Having said the above, this paper focuses on the impact of the software technology on the development of intelligent health solutions and their associated medical systems. By making a biased survey centered in the work of some researchers, the paper exposes selected contributions of a limited part of the research community that target at developing distribution software; this is an exercise to analyze these specific contributions that feed the author’s background and will take them as basis for producing a new enhanced solution tailored to the needs of medical device interoperability.

1.1 Paper structure

The paper is structured as follows. Section 2 describes the role of the distribution software for developing distributed medical applications, emphasizing the web technology that facilitates interoperability via standard protocols. Section 3 describes state of the art on middleware design and distribution, focusing on the work of the author’s group that serves as his reference for improving middleware design for medical systems; also, other technologies are listed that are relevant for his current work. Section 5 describes illustrates some examples of frameworks for medical devices coordination and interoperability projects. Section 6 presents the conclusions and the future work that will be part of the author’s thesis.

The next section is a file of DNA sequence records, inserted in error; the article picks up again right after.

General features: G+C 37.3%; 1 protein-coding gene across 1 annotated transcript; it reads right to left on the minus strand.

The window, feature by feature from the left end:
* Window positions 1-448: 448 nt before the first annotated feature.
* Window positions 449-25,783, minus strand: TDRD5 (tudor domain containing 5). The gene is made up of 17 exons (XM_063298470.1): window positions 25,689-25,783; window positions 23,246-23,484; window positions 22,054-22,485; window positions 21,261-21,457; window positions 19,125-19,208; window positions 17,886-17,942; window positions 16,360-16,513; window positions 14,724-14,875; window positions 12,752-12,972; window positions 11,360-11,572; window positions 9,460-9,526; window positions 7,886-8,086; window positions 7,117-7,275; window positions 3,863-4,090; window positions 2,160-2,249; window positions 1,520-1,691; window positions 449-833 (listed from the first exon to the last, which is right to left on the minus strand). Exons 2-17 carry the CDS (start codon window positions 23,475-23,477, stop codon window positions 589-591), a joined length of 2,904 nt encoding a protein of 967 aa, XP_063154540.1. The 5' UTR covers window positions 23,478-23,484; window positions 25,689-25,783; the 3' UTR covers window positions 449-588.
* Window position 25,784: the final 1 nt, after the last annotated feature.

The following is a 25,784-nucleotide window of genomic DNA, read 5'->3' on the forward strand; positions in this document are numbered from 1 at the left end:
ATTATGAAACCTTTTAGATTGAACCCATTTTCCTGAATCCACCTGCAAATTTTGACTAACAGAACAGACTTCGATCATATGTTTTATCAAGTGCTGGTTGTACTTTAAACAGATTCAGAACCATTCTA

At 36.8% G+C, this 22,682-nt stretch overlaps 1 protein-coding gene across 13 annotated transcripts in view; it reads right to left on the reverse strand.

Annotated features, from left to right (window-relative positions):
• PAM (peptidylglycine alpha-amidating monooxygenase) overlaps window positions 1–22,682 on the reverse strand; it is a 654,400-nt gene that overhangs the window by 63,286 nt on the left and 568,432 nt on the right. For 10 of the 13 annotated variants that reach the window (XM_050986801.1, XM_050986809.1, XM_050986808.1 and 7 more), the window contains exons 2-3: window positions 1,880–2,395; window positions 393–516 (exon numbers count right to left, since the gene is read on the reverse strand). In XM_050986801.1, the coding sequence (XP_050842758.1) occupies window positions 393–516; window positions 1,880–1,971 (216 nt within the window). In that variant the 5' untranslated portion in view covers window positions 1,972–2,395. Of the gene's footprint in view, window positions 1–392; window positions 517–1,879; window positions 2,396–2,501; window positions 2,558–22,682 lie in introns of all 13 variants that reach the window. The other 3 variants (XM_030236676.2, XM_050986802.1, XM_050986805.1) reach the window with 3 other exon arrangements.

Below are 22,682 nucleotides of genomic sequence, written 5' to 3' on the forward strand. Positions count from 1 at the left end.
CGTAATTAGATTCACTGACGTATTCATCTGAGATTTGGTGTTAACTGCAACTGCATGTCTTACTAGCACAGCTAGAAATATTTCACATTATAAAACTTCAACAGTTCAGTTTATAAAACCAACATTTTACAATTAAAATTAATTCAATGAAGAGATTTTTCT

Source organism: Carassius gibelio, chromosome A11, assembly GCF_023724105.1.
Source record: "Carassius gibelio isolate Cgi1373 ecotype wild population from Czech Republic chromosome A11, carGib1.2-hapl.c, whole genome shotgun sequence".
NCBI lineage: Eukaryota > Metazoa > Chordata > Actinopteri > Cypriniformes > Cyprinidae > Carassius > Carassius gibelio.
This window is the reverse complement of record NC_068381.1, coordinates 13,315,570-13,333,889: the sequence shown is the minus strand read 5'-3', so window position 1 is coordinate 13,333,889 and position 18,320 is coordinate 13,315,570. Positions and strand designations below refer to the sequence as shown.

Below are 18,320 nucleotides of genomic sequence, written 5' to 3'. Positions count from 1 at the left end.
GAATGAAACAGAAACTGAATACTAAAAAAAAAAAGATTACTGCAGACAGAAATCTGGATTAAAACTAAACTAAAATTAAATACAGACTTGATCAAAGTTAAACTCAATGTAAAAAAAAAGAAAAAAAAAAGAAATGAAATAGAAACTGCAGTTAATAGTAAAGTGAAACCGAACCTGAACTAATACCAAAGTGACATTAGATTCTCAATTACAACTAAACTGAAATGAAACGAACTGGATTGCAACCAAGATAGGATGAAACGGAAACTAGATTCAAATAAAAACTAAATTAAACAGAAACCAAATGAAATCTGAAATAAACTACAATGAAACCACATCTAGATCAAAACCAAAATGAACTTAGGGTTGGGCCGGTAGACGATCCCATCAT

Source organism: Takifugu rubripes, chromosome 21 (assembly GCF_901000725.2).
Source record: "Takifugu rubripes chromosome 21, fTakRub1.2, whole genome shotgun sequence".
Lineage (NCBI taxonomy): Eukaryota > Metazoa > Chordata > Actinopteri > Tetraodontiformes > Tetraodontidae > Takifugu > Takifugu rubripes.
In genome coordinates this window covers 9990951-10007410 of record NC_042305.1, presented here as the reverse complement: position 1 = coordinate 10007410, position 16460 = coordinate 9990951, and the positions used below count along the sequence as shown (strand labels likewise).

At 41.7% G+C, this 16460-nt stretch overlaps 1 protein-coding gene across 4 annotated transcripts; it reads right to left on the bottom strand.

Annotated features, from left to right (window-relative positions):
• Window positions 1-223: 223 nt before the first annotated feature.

2 Distribution software design for medical systems